Maintenance Tips, News

Can We Use Phones While Driving?

In the digital age, mobile phones have become an indispensable part of our daily lives, providing us with connectivity, information as well as entertainment on the go. However, the convenience of mobile phones also poses significant risks, particularly when used irresponsibly while driving.

*A study conducted by Abu Bakar and Liew (2015) on 627 drivers in the Klang Valley found that 43.4% of drivers use mobile phones while driving, 61.9% while stopping at traffic lights and 53.6% use mobile phones during traffic jams. The study also found that 81.5% were aware that using a mobile phone while driving was illegal, 86.7% agreed that using a mobile phone while driving could endanger themselves and others, 86.3% agreed that using a mobile phone while driving could increase tendency to get involved in road accidents. In total, 96% out of 605 respondents reported that they have never been involved in an accident due to using a mobile phone while driving. In total, only 4% of respondents claimed that they had been involved in road accidents caused by mobile phones while on the road.

On the 8th of August 2020, Polis DiRaja Malaysia (“PDRM”) released a statement on its Facebook page under the topic #SembangTraffik, declaring that, as of July 6, 2020, the use of mobile phones while driving falls under Rule 17A, LN166/59. This offense has been categorised as a non-compounding suit and requiring resolution through legal proceedings in court. If convicted, a fine of up to RM1,000 or imprisonment of not more than three months. If it is a second conviction, a fine of up to RM2,000 or imprisonment not exceeding six months or both. ​

In this article, we aim to understand Malaysia Traffic Law and minimising distraction of safe driving. Lets dive in!

Understand Malaysian Traffic Laws

  1. Hands-Free Device Mandate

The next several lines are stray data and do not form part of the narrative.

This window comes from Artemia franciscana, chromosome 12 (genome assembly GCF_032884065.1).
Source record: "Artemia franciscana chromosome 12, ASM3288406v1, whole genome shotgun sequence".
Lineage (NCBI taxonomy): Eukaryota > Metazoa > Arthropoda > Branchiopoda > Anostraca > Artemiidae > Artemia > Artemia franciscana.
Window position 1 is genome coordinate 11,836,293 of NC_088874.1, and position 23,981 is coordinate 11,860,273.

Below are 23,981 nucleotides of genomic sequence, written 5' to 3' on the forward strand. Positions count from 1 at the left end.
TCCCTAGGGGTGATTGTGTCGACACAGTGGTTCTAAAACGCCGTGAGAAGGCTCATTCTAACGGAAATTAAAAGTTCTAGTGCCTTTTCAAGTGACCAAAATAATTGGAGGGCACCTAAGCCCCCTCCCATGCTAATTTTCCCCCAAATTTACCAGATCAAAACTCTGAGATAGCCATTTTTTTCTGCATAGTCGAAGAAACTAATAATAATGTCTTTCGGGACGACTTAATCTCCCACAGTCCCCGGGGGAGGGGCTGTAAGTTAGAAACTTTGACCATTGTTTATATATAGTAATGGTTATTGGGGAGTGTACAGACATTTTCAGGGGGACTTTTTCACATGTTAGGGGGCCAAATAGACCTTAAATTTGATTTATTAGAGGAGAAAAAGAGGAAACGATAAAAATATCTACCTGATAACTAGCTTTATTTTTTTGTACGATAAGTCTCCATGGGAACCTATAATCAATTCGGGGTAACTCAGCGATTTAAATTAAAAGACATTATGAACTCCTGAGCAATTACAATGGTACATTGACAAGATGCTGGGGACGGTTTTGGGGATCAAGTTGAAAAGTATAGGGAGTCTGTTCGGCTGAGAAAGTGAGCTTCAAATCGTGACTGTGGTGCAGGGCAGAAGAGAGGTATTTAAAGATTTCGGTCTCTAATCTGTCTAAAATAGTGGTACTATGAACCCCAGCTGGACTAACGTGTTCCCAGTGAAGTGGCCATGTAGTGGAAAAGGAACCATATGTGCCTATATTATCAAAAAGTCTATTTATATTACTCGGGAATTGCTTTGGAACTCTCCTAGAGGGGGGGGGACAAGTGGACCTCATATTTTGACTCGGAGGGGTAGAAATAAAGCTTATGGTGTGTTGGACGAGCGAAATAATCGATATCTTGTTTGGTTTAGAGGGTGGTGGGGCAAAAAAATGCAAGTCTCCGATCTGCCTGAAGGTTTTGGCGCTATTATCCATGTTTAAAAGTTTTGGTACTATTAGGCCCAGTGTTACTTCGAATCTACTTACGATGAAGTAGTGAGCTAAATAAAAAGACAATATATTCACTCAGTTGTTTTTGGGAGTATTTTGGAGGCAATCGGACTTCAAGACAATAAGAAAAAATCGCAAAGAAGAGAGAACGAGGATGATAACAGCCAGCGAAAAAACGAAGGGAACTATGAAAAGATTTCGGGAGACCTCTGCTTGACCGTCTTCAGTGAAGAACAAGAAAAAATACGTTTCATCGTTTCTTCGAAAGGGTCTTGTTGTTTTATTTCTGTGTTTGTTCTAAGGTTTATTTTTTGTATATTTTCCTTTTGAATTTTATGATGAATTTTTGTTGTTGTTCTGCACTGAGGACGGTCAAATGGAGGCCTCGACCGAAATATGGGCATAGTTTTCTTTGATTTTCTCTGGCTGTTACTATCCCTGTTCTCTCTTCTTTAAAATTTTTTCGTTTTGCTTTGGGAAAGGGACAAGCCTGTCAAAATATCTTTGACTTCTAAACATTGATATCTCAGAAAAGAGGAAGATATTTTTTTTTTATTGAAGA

Under Rule 17A of the Road Traffic Rules 1959, it is an offence to use a phone while driving a vehicle unless it is with a hands-free kit or holder, such as Bluetooth earpieces or car phone mounts. This regulation is in place to minimise distractions and enhance overall road safety.
  2. Texting and Driving
    Texting while driving is a dangerous practice that diverts attention from the road. In Malaysia, the law explicitly prohibits the act of composing, reading or sending text messages while operating a vehicle.
  3. Social Media and Multimedia Apps
    The laws strictly prohibit drivers from using social media and multimedia apps while driving. Malaysian traffic laws recognize the potential dangers posed by these distractions and have established penalties for those caught using such apps behind the wheel. It is crucial for drivers to prioritise their focus on the road to avoid accidents and ensure the safety of all road users.
  4. Emergency Calls
    It is permissible to swipe and touch the screen of a phone that is mounted in a car with a holder. However, drivers should exercise caution even in emergency circumstances by pulling over to a safe location, if possible, before making or receiving calls.
  5. Penalties for Offences
    In 2020, PDRM declared that using phone while driving without hands-free kits or holder is no longer a compoundable offence. Offenders receiving summonses for this violation would be brought to court, confronting a fine of up to RM1,000 or imprisonment for up to three months. Repeat offenders face a doubled penalty.

Safety Tips for Responsible Mobile Phone Usage

  1. Plan Ahead
    Plan and set up navigation and music beforehand to reduce phone interaction while driving.
  2. Use Hands-Free Devices
    Invest in hands-free devices to facilitate communication without compromising safety. Bluetooth earpieces and phone mounts are readily available and can help you stay connected responsibly.
  3. Enable Driving Mode
    Most smartphones offer a driving mode that prevents alerts and notifications from disturbing you while driving. Enable this feature to enhance focus on the road.
  4. Educate Passengers:
    Passengers assist with phone tasks, such as answering calls, enabling the driver’s focused attention on the road.

In summary, mobile phone usage on the road is a serious concern that requires the attention and cooperation of all road users. By understanding Malaysian traffic laws regarding mobile phone usage, drivers can contribute to a safer and more secure road environment. Prioritising responsible behaviour behind the wheel ensures not only personal safety but also the wellbeing of fellow motorists and pedestrians. Let’s make the roads safer by keeping our focus where it belongs – on driving.

A healthier car, a safer journey. DAS us.

*Information derived from MOT website.

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